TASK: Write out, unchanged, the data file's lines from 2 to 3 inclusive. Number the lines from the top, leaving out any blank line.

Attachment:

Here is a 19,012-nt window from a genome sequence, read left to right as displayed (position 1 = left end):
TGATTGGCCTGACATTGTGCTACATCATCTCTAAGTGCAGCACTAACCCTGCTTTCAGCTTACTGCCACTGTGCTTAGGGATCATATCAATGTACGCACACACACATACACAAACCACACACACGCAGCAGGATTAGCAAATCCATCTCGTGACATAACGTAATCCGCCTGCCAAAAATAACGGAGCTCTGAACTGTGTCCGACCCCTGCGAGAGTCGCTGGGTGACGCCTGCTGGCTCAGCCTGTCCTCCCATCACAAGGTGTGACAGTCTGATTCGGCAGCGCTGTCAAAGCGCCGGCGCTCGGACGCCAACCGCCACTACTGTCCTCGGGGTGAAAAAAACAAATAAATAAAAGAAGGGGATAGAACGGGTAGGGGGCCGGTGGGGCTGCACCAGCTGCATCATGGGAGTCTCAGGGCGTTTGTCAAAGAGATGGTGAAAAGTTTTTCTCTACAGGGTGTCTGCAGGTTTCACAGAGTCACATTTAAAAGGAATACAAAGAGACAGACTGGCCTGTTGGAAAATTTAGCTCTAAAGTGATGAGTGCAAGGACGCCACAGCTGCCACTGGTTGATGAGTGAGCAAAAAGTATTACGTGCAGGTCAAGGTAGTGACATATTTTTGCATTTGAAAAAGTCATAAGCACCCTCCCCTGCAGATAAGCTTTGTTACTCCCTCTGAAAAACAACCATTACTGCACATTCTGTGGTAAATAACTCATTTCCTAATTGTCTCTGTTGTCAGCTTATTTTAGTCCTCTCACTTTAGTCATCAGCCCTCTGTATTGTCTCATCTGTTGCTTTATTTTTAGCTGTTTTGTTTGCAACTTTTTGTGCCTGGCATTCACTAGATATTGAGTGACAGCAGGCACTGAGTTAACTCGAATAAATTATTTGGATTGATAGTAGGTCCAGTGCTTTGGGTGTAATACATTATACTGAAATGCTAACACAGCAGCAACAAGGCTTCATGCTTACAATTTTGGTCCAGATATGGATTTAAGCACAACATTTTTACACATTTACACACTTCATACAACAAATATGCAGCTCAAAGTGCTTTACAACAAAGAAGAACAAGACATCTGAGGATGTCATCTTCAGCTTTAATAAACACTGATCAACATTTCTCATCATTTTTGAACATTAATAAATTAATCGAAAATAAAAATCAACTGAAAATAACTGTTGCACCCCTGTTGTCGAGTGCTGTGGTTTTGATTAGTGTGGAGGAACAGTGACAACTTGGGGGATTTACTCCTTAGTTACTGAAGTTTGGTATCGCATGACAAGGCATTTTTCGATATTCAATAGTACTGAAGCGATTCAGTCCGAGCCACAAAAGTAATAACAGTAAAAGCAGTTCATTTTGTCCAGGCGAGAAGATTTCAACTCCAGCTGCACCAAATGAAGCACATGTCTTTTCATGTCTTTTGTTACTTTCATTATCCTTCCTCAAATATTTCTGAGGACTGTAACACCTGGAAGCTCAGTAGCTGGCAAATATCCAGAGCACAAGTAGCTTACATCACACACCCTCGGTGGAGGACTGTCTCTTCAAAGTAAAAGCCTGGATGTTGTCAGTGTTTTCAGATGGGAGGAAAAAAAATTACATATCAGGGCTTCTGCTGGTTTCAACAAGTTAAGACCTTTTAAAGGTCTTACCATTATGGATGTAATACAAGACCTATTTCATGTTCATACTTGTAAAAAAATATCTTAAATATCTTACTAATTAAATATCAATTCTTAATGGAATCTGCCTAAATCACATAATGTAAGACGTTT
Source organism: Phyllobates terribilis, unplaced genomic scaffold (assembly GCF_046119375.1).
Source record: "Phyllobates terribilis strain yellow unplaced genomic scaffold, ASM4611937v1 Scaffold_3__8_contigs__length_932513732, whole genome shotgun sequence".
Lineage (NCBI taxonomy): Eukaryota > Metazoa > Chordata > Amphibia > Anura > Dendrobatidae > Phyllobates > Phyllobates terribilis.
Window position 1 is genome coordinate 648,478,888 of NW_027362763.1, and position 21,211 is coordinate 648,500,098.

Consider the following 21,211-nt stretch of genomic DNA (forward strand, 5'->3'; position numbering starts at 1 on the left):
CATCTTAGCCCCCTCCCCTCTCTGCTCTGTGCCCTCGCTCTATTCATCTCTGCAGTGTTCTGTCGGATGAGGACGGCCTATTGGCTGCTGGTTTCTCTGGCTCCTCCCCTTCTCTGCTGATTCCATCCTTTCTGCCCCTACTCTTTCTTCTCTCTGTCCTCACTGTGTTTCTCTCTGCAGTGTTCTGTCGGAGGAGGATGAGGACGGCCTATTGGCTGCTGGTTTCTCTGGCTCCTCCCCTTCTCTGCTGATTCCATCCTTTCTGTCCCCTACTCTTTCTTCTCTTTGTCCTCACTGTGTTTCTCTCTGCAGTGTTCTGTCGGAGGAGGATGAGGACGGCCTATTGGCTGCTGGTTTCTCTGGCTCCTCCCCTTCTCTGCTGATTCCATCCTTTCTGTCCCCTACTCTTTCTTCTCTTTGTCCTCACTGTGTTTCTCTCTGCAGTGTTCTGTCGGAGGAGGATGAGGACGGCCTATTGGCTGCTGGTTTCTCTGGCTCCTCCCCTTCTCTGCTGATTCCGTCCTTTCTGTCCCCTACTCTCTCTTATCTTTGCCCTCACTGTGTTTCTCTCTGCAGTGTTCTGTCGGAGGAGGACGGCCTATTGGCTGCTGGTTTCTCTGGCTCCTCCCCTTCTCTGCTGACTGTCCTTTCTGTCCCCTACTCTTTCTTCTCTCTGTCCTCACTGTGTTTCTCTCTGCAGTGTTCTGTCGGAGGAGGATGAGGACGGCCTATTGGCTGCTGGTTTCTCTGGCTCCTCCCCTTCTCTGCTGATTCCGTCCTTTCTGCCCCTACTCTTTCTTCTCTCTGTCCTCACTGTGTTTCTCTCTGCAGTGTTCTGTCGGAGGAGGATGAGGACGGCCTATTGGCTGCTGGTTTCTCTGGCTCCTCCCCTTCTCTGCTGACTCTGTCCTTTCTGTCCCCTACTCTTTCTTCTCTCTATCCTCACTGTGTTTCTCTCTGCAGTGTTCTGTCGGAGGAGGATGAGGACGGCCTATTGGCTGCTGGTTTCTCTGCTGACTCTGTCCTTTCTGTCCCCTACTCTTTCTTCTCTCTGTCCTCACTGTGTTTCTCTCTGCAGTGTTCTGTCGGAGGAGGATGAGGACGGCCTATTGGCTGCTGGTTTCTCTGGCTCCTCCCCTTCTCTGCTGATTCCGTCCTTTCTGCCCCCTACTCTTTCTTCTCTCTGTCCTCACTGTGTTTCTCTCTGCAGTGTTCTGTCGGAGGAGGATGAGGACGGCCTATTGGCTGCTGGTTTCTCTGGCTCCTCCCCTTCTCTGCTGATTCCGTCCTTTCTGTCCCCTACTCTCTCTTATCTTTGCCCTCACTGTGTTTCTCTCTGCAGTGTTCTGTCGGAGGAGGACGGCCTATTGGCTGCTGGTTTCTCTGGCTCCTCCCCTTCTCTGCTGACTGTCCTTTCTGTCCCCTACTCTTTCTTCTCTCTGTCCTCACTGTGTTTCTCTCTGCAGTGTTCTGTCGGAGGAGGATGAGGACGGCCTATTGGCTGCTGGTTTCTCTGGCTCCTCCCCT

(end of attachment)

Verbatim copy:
TGATTGGCCTGACATTGTGCTACATCATCTCTAAGTGCAGCACTAACCCTGCTTTCAGCTTACTGCCACTGTGCTTAGGGATCATATCAATGTACGCACACACACATACACAAACCACACACACGCAGCAGGATTAGCAAATCCATCTCGTGACATAACGTAATCCGCCTGCCAAAAATAACGGAGCTCTGAACTGTGTCCGACCCCTGCGAGAGTCGCTGGGTGACGCCTGCTGGCTCAGCCTGTCCTCCCATCACAAGGTGTGACAGTCTGATTCGGCAGCGCTGTCAAAGCGCCGGCGCTCGGACGCCAACCGCCACTACTGTCCTCGGGGTGAAAAAAACAAATAAATAAAAGAAGGGGATAGAACGGGTAGGGGGCCGGTGGGGCTGCACCAGCTGCATCATGGGAGTCTCAGGGCGTTTGTCAAAGAGATGGTGAAAAGTTTTTCTCTACAGGGTGTCTGCAGGTTTCACAGAGTCACATTTAAAAGGAATACAAAGAGACAGACTGGCCTGTTGGAAAATTTAGCTCTAAAGTGATGAGTGCAAGGACGCCACAGCTGCCACTGGTTGATGAGTGAGCAAAAAGTATTACGTGCAGGTCAAGGTAGTGACATATTTTTGCATTTGAAAAAGTCATAAGCACCCTCCCCTGCAGATAAGCTTTGTTACTCCCTCTGAAAAACAACCATTACTGCACATTCTGTGGTAAATAACTCATTTCCTAATTGTCTCTGTTGTCAGCTTATTTTAGTCCTCTCACTTTAGTCATCAGCCCTCTGTATTGTCTCATCTGTTGCTTTATTTTTAGCTGTTTTGTTTGCAACTTTTTGTGCCTGGCATTCACTAGATATTGAGTGACAGCAGGCACTGAGTTAACTCGAATAAATTATTTGGATTGATAGTAGGTCCAGTGCTTTGGGTGTAATACATTATACTGAAATGCTAACACAGCAGCAACAAGGCTTCATGCTTACAATTTTGGTCCAGATATGGATTTAAGCACAACATTTTTACACATTTACACACTTCATACAACAAATATGCAGCTCAAAGTGCTTTACAACAAAGAAGAACAAGACATCTGAGGATGTCATCTTCAGCTTTAATAAACACTGATCAACATTTCTCATCATTTTTGAACATTAATAAATTAATCGAAAATAAAAATCAACTGAAAATAACTGTTGCACCCCTGTTGTCGAGTGCTGTGGTTTTGATTAGTGTGGAGGAACAGTGACAACTTGGGGGATTTACTCCTTAGTTACTGAAGTTTGGTATCGCATGACAAGGCATTTTTCGATATTCAATAGTACTGAAGCGATTCAGTCCGAGCCACAAAAGTAATAACAGTAAAAGCAGTTCATTTTGTCCAGGCGAGAAGATTTCAACTCCAGCTGCACCAAATGAAGCACATGTCTTTTCATGTCTTTTGTTACTTTCATTATCCTTCCTCAAATATTTCTGAGGACTGTAACACCTGGAAGCTCAGTAGCTGGCAAATATCCAGAGCACAAGTAGCTTACATCACACACCCTCGGTGGAGGACTGTCTCTTCAAAGTAAAAGCCTGGATGTTGTCAGTGTTTTCAGATGGGAGGAAAAAAAATTACATATCAGGGCTTCTGCTGGTTTCAACAAGTTAAGACCTTTTAAAGGTCTTACCATTATGGATGTAATACAAGACCTATTTCATGTTCATACTTGTAAAAAAATATCTTAAATATCTTACTAATTAAATATCAATTCTTAATGGAATCTGCCTAAATCACATAATGTAAGACGTTT
Source organism: Phyllobates terribilis, unplaced genomic scaffold (assembly GCF_046119375.1).